How an Ohio Kids’ Hospital Quietly Became Ground Zero for Gene Therapy

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spent the bulk of his career trying to slip medicines through what’s known as the “blood-brain barrier,” a semipermeable lining of the blood vessels in the brain that is hard for drugs to penetrate. That night, it finally became possible.

Foust showed Kaspar microscope slides from mouse tissue indicating that a type of AAV virus, AAV9, could cross the barrier. They found it throughout the central nervous system, including the motor neurons in the spinal cord that control muscle function. They studied the slides for hours, in awe. The idea of using AAV9 to send a gene therapy into the brain and spinal cord became real. “What’s the first disease we target?” they asked one another, and they both came up with the same answer: SMA.

In SMA, a genetic mutation causes the lack of a key protein, SMN, which in turn leads to the death of motor neurons. The prognosis for Type 1 SMA, diagnosed in infants, is particularly grim. “Love them and prepare to say goodbye” is what clinicians would say to parents, Kaspar says.

Before the 2016 approval of the Biogen (NASDAQ: BIIB) drug nusinersen (Spinraza)—a chronic treatment that could change the trajectory of the disease—there wasn’t much clinicians could offer except palliative care. Could a gene therapy, with one dose, offer a long-lasting solution—or potentially a cure?

Brian Kaspar, co-founder/chief scientific officer of AveXis. Photo by Novartis.

Their work on AAV9 crossing the blood-brain barrier was published in Nature Biotechnology in 2009. Kaspar went to work to find out if it could lead to a gene therapy. He used AAV9 to deliver SMN protein into mice engineered with an approximation, or “model,” of SMA. After one shot the mice started to survive for days, then weeks, months, and more than a year—much longer than they should have. He saw the same in monkeys. “That’s when we knew we’ve got to get this to patients,” Kaspar says.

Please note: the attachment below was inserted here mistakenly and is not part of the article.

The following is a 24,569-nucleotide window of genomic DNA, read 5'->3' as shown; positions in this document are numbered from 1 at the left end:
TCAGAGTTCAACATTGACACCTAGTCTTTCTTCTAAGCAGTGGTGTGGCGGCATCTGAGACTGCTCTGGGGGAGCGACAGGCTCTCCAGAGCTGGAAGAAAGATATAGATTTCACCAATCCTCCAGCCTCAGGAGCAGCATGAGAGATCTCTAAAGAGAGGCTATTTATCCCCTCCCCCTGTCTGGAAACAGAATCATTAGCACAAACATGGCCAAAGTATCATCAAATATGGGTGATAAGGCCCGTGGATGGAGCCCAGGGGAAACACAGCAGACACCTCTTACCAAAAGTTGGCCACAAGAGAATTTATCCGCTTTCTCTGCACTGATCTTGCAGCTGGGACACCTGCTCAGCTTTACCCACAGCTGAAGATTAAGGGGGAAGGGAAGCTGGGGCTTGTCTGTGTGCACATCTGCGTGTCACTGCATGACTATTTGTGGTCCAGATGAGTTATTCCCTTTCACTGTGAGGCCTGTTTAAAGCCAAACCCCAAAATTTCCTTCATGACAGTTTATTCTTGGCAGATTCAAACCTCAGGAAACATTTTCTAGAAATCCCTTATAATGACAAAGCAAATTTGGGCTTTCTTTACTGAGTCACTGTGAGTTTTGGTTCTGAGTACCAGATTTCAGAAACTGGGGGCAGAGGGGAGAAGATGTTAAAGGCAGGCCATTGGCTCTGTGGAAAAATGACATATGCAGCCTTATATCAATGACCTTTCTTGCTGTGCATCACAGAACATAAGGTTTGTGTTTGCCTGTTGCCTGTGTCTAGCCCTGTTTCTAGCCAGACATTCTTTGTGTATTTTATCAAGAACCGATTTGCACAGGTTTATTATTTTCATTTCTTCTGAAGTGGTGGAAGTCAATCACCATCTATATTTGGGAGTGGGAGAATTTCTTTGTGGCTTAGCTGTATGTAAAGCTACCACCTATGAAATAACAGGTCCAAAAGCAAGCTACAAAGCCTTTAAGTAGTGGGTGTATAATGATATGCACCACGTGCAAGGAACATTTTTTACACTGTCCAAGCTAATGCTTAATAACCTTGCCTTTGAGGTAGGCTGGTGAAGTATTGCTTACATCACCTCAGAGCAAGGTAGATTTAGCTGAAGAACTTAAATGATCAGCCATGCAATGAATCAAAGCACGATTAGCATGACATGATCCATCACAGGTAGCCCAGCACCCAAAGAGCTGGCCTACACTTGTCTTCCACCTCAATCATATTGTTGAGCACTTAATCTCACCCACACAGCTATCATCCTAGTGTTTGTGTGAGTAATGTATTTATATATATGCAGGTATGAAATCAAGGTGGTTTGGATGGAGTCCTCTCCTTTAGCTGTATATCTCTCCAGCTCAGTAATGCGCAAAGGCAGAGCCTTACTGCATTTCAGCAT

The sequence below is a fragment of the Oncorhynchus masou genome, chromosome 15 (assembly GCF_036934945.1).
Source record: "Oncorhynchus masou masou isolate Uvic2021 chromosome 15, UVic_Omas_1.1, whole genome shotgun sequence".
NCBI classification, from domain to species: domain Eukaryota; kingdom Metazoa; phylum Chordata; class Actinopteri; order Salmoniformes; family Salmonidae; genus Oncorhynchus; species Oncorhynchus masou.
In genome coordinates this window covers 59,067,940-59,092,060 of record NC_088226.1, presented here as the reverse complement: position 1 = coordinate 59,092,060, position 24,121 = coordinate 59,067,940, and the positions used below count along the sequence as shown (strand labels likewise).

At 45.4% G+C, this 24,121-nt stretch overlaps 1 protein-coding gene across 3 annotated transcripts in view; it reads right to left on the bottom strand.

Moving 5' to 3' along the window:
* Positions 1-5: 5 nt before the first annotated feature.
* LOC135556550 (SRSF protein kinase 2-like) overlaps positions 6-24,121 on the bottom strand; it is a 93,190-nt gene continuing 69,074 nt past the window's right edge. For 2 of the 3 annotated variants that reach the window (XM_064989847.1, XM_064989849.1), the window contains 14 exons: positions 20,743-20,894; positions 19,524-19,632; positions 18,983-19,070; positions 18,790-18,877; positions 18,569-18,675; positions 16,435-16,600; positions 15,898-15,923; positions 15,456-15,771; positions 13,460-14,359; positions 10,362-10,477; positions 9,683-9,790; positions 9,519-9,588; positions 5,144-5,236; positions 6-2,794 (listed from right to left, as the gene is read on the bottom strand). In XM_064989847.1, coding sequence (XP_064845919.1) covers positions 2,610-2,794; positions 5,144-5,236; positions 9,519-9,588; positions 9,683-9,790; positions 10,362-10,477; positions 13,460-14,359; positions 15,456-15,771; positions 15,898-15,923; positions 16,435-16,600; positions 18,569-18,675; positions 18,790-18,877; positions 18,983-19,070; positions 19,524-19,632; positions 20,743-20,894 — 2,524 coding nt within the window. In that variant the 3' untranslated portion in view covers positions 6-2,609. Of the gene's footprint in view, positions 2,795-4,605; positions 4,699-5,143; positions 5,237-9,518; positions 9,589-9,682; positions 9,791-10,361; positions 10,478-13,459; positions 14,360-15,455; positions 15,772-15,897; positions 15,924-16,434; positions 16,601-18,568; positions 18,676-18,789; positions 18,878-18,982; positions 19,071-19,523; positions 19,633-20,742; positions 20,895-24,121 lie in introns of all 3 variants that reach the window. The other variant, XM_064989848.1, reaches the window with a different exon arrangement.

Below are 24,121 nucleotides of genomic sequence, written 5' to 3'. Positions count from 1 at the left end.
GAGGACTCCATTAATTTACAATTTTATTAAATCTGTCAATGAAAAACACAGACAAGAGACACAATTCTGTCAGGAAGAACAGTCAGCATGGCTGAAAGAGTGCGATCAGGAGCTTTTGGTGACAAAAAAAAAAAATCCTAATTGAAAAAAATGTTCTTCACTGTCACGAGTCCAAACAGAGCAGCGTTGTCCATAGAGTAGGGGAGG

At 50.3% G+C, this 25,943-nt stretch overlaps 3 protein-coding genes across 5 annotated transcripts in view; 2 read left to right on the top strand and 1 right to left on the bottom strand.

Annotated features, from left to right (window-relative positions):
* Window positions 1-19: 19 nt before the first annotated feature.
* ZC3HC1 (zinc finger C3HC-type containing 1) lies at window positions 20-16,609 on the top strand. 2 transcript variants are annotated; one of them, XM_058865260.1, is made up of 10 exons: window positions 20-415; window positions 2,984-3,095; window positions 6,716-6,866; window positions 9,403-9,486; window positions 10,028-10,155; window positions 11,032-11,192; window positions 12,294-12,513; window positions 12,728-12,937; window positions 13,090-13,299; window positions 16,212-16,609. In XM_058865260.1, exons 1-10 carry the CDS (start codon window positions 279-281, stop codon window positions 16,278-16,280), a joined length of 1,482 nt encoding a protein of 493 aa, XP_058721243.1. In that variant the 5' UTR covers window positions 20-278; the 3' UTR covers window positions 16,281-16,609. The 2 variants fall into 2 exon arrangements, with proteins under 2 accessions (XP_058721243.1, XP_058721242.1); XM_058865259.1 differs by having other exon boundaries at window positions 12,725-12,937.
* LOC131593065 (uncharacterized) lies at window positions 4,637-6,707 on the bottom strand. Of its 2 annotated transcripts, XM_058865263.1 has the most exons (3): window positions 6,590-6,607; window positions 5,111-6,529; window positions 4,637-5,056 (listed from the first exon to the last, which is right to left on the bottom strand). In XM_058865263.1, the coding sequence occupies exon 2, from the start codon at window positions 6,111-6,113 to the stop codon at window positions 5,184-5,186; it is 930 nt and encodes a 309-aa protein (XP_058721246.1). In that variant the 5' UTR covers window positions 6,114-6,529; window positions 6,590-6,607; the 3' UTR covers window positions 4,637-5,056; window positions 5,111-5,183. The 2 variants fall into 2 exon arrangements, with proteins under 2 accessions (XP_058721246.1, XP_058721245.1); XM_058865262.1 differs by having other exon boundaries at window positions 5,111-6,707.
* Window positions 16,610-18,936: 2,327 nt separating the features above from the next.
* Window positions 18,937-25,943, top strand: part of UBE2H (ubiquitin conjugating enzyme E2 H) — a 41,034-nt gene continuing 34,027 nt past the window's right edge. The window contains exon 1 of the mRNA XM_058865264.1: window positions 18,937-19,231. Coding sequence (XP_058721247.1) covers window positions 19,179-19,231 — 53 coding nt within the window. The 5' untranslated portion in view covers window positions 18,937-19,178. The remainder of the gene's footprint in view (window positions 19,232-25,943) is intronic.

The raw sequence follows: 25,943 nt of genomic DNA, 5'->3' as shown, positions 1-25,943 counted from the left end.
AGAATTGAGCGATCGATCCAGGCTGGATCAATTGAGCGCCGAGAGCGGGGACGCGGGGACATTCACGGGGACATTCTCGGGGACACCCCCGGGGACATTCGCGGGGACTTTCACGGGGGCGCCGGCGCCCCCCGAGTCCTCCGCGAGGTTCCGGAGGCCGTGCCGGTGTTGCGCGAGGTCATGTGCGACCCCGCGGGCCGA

But drug companies weren’t interested. There was “tremendous reluctance that this was real,” Kaspar says. So Kaspar teamed with biotech entrepreneur John Carbona in 2013 to form a company called AveXis, which licensed the therapy from Nationwide and raised at least $75 million in private capital to move it forward.

A major concern lay ahead, however. To succeed, AveXis had to inject infants with very high doses of AAV9 for the treatment to make a difference. Nationwide scientists had learned this through failure. Gene therapies delivered to isolated limbs or muscles weren’t going to “treat the core problem” of a neuromuscular disease, Rodino-Klapac says. To get enough of the medicine to all the key muscles affected—the heart, the diaphragm, and more—the gene therapy had to be given systemically at a high dose.

Mendell and Kaspar got calls from leaders in the field pleading with them to stop. “You’re going to kill someone,” Kaspar recalls being told. “This is going to be Jesse Gelsinger all over again.”

Mendell had to make the final call. It was he, after all, who had to do the procedure, who had to have the “iron clad stomach,” Kaspar says.

Many years later, Sarepta CEO Ingram asked Mendell why he picked such a high dose. “I’m sick of watching kids die, that’s why,” Mendell shot back, according to Ingram.

“Without that, we wouldn’t have saved lives and wouldn’t have had patients walking,” Mendell told Xconomy when asked about the risk.

The day of the first high-dose infusion came in 2014. Kaspar says that he made sure Mendell had a cup of coffee and a meal, patted him on the back, and watched him disappear into the hospital clinic. Kaspar and Carbona paced the rest of the day, waiting for updates. Finally, a call from Mendell: “Come meet the brave family and the real pioneer.”

Kaspar walked into the patient’s room. He saw … Next Page »

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